Red Light stops: Capshaw's own ISP bids adieu

One of the first local companies to enter the market for home Internet service has hung up its dial-up service– except for clients of its sister company, Musictoday, who will stay connected.

In a July 27 email, management at Internet provider Red Light Communications, owned by DMB manager Coran Capshaw, notified many of its customers that as of September 1 they would need to find another source for web-hosting and dial-up Internet access.

In fact it's the success of another of Capshaw's companies, Musictoday, that led to Red Light's redirection, says Musictoday's new COO, Del Wood.

"Ultimately, we need to continue to focus on what we do best," says Wood, "so we decided to get out of the hosting environment for those clients who were not related to our mission– connecting artist to the fan."

Taking a break from a recent real estate ground-breaking, Capshaw reflected on the whirl of business that led to his decision. "In the music biz," he explains, "there's so much going on."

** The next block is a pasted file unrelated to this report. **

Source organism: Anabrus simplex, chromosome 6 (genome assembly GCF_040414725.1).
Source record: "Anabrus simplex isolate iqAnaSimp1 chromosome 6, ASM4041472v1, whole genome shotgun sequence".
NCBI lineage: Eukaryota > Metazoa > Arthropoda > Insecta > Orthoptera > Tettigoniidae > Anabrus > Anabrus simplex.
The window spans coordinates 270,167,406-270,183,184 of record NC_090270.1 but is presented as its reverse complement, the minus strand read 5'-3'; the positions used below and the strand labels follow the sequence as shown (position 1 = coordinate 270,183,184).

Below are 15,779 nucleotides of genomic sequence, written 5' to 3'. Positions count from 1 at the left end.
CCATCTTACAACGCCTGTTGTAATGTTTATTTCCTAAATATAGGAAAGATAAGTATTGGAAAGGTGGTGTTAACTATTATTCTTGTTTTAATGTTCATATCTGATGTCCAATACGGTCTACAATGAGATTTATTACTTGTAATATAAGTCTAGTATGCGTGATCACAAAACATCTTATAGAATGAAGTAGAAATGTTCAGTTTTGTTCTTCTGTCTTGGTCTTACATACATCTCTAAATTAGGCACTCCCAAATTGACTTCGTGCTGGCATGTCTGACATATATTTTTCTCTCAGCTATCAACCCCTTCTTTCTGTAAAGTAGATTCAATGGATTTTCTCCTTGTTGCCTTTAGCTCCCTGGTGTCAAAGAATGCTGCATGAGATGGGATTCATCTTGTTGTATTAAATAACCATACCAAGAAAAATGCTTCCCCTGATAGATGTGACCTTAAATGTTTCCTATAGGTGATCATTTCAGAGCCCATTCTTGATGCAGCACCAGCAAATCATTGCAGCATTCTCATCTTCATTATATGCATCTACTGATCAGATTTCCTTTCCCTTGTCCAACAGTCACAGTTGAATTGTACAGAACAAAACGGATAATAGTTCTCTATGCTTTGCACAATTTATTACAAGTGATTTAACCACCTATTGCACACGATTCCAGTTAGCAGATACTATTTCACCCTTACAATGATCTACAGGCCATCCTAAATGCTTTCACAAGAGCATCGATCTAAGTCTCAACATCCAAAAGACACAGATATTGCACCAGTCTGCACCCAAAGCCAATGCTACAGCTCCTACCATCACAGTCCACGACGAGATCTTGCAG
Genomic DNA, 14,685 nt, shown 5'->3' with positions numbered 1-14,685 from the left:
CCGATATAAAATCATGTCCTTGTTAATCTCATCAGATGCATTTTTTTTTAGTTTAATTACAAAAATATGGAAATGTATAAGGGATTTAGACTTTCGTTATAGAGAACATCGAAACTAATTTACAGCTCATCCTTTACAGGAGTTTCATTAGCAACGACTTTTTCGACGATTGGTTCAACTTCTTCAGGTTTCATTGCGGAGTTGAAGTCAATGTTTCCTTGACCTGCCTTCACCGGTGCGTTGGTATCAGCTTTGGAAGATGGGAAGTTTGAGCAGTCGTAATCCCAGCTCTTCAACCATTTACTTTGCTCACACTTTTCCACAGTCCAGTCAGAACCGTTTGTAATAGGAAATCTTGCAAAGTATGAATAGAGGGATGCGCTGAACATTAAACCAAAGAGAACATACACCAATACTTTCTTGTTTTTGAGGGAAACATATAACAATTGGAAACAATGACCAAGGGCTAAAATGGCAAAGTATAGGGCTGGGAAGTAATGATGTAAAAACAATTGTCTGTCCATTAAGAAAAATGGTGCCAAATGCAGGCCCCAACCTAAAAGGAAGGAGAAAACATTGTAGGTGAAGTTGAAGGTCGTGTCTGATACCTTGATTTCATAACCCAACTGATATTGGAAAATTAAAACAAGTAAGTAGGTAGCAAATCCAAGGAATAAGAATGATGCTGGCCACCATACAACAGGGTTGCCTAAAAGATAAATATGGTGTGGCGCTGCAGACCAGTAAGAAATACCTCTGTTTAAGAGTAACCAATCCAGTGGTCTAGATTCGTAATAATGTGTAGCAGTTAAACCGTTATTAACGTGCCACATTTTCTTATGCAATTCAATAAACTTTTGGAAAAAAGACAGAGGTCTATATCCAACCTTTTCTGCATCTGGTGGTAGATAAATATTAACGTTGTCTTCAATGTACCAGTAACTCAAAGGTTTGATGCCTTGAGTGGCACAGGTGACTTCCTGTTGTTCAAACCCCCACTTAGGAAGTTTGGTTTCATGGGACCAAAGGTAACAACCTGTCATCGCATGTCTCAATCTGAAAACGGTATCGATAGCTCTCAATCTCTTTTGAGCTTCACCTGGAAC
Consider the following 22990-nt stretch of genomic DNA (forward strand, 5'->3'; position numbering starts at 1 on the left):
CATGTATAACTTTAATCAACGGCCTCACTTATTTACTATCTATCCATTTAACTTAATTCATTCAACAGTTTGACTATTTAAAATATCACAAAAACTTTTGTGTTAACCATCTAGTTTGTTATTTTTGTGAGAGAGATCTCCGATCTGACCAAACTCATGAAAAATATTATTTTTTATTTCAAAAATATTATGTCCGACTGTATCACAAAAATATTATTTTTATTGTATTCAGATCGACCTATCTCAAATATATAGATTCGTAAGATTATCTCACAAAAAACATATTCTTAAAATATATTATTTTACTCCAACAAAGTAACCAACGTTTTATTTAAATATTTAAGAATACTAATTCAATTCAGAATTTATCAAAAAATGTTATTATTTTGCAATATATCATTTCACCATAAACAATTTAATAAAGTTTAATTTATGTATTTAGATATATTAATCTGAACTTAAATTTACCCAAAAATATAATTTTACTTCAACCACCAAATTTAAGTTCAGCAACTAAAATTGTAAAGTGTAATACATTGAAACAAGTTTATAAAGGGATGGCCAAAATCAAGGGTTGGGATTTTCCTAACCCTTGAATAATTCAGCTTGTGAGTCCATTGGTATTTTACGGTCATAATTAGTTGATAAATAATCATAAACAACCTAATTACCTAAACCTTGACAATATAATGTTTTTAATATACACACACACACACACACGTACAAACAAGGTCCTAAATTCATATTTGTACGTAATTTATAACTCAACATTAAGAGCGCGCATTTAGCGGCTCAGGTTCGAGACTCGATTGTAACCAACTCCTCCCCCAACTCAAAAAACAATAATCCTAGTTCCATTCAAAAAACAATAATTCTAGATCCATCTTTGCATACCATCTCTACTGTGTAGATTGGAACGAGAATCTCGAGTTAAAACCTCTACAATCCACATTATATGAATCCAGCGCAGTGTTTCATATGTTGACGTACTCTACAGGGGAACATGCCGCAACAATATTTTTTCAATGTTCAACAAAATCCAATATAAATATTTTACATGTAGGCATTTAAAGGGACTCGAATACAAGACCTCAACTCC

There's plenty happening at Musictoday. The company he founded as a simple music-related pack-and-ship has grown to handle tickets and websites– and now boasts 230 employees in three locations west of town. Red Light's attention, says Wood, was increasingly taken up by the needs of Musictoday's customers, who include the Dave Matthews Band, the Grateful Dead, and hundreds of other groups that rely on the company for marketing merchandise.

Wood says he believes the switchover has gone well.

"We tried to assist in every way possible," Wood says. That included giving all terminated customers the last month of service for free, while directing them to two other local companies– Blue Ridge Internetworks and BNSI. Both companies offer web hosting and fast connections, and BNSI also offers the option of traditional (i.e. slow) dial-up service.

Baylor Fooks, president of Blue Ridge Internetworks, lauds Red Light for getting out when it realized it couldn't keep up with customer service.

"Some of Red Light's [nonmusic] customers," Fooks explains, "were not getting the attention they needed."